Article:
CeMAP responds to cement cartel allegations
This is in response to your Aug. 7 editorial “Cement Cartel?,” which relies and extensively cites the complaint filed by former trade undersecretary Victorio Dimagiba allegedly with the Philippine Competition Commission (PCC).
Based on the editorial, the Inquirer apparently has a copy of this complaint. This is better than the situation of the Cement Manufacturers Association of the Philippines (CeMAP), the subject of the complaint. Though it has been 11 months since filing the complaint — and despite our written letters of Jan. 26, 2017 and March 13, 2017 to the PCC — we were disappointingly never given such a copy. Consequently, we have had no opportunity to give our side throughout all this time since we did not even know what the specific charges were.
Fairness and due process call for us to now be allowed to respond to the complaint’s unfounded and false allegations identified in your editorial.
1) Mr. Dimagiba claims that CeMAP “filed unsubstantiated and frivolous cases solely against non-CeMAP imported brands, claiming that these were substandard cement.”
Response: Not true. A personal, not CeMAP, complaint was submitted to DTI on a local, not imported, brand. The manufacturer was subsequently found guilty and fined by DTI. Therefore, the complaint was neither CeMAP’s, nor unsubstantiated, nor frivolous.
2) Mr. Dimagiba claims CeMAP “widely circulated in the media and other forums misleading and unsupported information that current oversupply and low demand in other Asean countries risked flooding the Philippines with substandard cement.”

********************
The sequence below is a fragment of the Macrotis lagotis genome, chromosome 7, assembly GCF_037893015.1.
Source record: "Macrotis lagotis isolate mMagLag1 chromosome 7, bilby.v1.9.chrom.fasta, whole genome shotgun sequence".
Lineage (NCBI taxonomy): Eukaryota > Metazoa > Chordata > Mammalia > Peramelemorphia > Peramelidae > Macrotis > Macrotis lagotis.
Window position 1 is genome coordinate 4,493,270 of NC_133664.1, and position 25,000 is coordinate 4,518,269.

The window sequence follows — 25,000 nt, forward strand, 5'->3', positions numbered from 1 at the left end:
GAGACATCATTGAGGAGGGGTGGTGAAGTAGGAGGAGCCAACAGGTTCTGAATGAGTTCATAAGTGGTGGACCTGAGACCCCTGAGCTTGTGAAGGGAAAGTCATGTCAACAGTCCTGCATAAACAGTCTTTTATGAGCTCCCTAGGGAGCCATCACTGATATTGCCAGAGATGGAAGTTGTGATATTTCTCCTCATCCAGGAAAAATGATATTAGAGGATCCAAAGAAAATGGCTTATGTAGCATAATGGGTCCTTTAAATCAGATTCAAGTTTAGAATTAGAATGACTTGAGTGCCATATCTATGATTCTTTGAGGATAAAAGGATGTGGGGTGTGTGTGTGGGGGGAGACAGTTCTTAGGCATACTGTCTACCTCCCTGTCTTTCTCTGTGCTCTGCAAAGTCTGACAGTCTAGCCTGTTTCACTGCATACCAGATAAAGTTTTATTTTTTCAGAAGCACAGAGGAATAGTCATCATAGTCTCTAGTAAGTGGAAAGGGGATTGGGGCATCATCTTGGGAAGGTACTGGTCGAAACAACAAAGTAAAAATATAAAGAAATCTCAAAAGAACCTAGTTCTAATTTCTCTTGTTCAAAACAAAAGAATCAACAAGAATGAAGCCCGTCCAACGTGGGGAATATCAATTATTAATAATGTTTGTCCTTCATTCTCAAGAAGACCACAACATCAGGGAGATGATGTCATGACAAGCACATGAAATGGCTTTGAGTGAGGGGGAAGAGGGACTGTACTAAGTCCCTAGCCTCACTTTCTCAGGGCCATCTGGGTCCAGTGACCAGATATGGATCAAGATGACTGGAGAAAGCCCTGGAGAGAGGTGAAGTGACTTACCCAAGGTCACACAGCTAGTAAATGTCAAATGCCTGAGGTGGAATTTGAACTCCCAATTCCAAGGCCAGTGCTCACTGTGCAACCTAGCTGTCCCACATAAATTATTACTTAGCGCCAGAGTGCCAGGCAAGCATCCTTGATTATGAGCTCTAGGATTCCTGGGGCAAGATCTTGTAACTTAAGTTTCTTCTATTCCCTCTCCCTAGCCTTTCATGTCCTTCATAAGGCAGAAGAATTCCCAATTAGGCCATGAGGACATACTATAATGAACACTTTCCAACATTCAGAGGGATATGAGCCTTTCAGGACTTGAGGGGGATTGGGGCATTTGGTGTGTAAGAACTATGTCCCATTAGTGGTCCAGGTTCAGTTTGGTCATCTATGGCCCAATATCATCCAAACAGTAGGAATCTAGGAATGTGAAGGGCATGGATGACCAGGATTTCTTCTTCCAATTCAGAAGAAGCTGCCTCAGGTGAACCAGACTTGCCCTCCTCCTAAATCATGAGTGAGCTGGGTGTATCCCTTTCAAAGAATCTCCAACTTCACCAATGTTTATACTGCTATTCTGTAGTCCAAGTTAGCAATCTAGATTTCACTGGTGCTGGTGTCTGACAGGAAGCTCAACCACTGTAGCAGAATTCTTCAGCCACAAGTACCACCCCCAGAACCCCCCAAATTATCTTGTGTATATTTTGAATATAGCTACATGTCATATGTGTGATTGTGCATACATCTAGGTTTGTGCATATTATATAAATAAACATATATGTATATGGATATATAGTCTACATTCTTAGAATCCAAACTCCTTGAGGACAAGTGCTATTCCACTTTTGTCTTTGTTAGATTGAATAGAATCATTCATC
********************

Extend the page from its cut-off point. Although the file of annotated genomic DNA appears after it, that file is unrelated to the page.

Response: Not true. CeMAP strongly denies this baseless allegation.
3) Mr. Dimagiba claims that local cement companies “maintained prices of domestic cement in the retail market unreasonably high, opening independent imports to suits on predatory pricing.”
Response: Not true. Prices have not been unreasonably high. In fact, price increases over the last three years have averaged at a minimal 0.8 percent, much less than the average inflation rate of 2.6 percent. This is recorded in the DTI website.
4) Mr. Dimagiba claims that CeMAP “widely circulated unverified reports inferring that independent importers of cement are technical smugglers.”
Response: Not true. The investigation on technical smuggling through freight undervaluation was announced by then Bureau of Customs (BOC) Commissioner Albert Lina in an official press conference. CeMAP and the rest of the private sector have no power to investigate or render judgments on technical smuggling. This is done by BOC using its own internal records.
5) Mr. Dimagiba claims that CeMAP “sought to embed in the DTI the interest of CeMAP to ensure continuing protection of its principals’ interests.”
Response: Not true. CeMAP never strives to protect cement interests to the detriment of consumer welfare. This is because the main CeMAP interest is precisely to serve consumer welfare by helping ensure quality cement at an affordable price. It also exercises vigilance to guard against substandard cement, which poses a significant danger to life and property.
It should be noted that I was the sole official industry and agriculture representative in the core working committee of the House of Representatives that formulated the Philippine Competition Act. It would therefore be absurd for me to go against a law that I helped formulate.
It is also nonsensical for CeMAP to tarnish its hard-earned reputation as a model of corporate social responsibility and good governance. In 2015, CeMAP became the sole recipient of the Hall of Fame Award for Sustainable Development by the Federation of Philippine Industries, besting 33 other industry sectors over a four-year period. In 2016, it received the Industry Development Award from the Philippine Council of Associations and Association Executives, which has 161 associations.
ERNESTO M. ORDOÑEZ, president, Cement Manufacturers Association of the Philippines
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